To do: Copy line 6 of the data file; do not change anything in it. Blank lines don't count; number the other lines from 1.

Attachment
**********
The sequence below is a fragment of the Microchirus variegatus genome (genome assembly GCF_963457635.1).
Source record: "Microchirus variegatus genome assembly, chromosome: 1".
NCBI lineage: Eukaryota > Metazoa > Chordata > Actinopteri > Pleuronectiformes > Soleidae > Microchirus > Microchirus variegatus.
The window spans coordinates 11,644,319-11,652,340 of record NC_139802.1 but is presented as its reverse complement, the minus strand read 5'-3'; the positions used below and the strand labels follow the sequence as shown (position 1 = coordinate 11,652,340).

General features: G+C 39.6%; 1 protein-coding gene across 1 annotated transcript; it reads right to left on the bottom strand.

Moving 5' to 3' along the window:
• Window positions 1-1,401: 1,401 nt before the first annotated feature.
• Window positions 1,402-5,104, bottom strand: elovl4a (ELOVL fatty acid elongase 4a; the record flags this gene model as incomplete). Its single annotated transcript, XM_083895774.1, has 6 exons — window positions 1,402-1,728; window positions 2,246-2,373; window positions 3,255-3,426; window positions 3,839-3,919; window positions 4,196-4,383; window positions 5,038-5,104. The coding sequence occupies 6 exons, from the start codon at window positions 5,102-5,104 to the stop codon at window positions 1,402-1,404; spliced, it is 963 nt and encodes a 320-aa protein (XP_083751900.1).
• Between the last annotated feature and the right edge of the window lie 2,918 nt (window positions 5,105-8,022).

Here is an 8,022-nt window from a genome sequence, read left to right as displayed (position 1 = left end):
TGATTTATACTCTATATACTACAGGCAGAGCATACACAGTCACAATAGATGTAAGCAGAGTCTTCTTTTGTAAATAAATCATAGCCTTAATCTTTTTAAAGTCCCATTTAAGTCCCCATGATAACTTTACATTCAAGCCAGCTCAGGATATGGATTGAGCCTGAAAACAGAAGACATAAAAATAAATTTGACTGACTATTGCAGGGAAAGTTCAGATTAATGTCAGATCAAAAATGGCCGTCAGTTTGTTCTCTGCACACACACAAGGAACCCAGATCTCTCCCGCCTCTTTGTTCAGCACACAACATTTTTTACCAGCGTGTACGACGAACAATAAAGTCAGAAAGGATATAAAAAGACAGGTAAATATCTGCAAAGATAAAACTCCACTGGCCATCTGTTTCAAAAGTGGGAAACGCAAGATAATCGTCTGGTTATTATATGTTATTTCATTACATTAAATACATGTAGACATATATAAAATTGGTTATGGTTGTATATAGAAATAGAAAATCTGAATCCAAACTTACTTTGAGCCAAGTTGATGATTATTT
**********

Moving 5' to 3' along the window: